New Lead Paint Law Keeps MD Busy
Although three years in coming, a sweeping new lead paint law for Maryland landlords has unleashed an avalanche of inquiries to state environmental officials.
Effective Jan. 1, all residential rental properties built before 1978 must be registered and renewed annually. The registration cost is $30 per property.
In addition, those properties must have a new lead inspection certificate with each change of occupancy, showing that the lead risk has been abated.
The changes to Maryland's Lead Risk Reduction in Housing Act were passed during the 2012 legislative session. Previously, only properties built before 1950 had to be registered.
The law also applies to commercial buildings that have tenants. Unoccupied buildings must be registered and inspected before a tenant moves in.
The law also includes registration of newly purchased properties; requirements for tenant notification and education; risk-reduction mandates; and certification of lead-safe practices by workers and supervisors.
The lead inspection certificate, known as a Full Risk Reduction Certificate, must also be provided to a new tenant. Inspectors must be licensed. An inspection costs from $200 to $500, depending on the property and inspector, according to one property management firm.
What Lead Costs
Compliance may be costly, owners say, but lead litigation can be even costlier.
Maryland in general, and Baltimore in particular, have been at the epicenter of lead-paint litigation in the U.S., with a series of multimillion-dollar verdicts returned last fall over lead paint in Baltimore City rental properties.
Landlords elsewhere are also being called to account, with the Occupational Safety and Health Administration sanctioning an Illinois painting contractor for exposing his workers and the Environmental Protection Agency recently unloading enforcement cases against 62 companies nationwide for violations of the Lead-based Paint Renovation, Repair and Painting rule.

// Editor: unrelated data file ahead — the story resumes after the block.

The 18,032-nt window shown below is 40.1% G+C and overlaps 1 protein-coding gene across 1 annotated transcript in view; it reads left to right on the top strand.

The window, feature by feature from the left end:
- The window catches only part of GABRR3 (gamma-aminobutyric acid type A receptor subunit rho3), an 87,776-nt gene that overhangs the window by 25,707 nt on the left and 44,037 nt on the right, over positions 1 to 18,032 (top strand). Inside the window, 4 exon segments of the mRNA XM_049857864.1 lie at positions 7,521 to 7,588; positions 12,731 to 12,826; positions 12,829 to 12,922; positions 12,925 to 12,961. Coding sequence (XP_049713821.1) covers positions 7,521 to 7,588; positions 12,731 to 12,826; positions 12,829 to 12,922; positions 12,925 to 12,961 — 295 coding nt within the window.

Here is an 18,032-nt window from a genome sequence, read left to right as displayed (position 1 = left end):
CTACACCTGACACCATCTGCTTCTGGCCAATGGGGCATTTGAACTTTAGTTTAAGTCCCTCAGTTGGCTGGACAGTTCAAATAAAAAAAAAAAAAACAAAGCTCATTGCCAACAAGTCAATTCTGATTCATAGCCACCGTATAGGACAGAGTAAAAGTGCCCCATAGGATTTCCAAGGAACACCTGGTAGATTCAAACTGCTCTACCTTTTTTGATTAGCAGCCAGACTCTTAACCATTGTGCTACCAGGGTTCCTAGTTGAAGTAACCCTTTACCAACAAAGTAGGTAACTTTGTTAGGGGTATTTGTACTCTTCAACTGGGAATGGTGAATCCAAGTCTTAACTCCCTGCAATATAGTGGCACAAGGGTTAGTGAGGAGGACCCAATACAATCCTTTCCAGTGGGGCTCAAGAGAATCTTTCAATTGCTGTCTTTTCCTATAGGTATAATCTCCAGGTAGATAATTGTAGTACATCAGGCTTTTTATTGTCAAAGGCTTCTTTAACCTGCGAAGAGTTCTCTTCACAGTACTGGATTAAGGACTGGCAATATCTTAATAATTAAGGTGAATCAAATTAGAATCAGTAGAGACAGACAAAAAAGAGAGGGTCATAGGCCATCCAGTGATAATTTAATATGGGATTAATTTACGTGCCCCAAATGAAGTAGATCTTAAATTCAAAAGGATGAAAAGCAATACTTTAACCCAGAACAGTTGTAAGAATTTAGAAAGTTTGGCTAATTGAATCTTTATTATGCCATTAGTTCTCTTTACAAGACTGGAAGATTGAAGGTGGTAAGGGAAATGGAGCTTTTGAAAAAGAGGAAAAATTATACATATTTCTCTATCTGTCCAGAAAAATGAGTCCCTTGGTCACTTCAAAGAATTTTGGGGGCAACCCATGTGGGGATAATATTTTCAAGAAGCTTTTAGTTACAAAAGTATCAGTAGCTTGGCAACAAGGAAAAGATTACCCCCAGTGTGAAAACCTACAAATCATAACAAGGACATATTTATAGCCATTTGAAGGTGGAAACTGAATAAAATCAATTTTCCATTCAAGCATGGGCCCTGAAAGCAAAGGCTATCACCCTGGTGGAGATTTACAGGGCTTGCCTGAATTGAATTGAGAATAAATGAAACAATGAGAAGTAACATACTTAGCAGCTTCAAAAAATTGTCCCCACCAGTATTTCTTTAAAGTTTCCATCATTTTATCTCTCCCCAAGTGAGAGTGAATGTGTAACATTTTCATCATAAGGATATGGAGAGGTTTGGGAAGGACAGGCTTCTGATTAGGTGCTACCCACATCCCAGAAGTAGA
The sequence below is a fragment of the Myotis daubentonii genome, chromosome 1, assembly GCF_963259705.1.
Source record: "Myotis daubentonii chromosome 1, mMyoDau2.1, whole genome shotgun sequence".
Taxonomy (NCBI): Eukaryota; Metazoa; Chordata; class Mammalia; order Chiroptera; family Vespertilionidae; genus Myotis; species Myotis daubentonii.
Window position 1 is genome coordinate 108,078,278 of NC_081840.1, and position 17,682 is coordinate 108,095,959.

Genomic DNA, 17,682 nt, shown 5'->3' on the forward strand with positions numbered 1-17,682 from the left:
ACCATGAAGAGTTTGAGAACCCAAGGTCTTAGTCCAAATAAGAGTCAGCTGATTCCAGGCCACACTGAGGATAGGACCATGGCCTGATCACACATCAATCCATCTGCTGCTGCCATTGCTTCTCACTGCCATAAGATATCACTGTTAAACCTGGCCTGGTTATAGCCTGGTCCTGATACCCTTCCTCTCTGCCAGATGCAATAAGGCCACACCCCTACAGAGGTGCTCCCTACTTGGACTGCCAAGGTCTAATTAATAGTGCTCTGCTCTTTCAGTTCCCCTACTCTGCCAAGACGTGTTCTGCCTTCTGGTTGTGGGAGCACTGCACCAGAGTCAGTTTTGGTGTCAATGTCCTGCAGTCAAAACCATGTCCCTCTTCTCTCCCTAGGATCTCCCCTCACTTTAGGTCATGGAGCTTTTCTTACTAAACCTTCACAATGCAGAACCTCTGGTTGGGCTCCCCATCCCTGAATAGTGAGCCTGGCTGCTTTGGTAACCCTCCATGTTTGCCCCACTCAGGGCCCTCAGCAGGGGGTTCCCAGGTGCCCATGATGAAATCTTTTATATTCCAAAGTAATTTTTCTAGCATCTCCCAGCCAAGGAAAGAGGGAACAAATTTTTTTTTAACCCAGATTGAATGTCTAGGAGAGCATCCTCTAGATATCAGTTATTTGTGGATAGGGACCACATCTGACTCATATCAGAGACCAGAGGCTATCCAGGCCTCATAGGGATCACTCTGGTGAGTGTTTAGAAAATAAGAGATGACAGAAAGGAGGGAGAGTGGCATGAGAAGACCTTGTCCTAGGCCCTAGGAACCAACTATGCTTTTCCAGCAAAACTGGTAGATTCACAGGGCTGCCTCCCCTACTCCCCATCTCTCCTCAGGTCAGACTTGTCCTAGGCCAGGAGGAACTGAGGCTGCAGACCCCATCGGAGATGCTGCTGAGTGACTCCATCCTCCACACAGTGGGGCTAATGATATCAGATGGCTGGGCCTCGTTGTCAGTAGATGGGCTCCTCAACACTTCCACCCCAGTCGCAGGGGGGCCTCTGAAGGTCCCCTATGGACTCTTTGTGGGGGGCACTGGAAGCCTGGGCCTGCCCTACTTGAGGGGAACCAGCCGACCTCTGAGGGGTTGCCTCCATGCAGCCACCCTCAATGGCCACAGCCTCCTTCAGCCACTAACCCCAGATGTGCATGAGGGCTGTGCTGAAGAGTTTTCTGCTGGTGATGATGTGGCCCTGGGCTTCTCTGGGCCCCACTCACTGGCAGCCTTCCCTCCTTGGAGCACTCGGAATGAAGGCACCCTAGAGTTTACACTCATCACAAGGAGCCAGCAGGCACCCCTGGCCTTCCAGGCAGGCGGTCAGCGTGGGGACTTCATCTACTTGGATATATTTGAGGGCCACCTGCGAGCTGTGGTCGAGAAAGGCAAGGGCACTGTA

Despite the long rollout period, the new Maryland law is generating "a high volume of emails and calls," the Maryland Department of the Environment (MDE) reports on its website.
Still, officials say, owners who can document that they have posed a detailed query by phone or email can buy themselves some compliance time.
Maryland's new law applies to all residential properties built before 1978, including commercial properties with tenants. Unoccupied properties must be brought into compliance before occupancy.
Owners with questions may email the department or leave a voicemail at 410-537-4199 or 800-776-2706, choosing option 2.
"If you choose to leave a voice message, or send an email you will not be subject to penalties for failing to timely register for up to 30 days," the department says. However, those queries must include the following information:
Owners can expect "very high call volumes" for renewals and are reminded that renewals are now required by Dec. 31 of each year, no matter how late in the previous year the property was registered.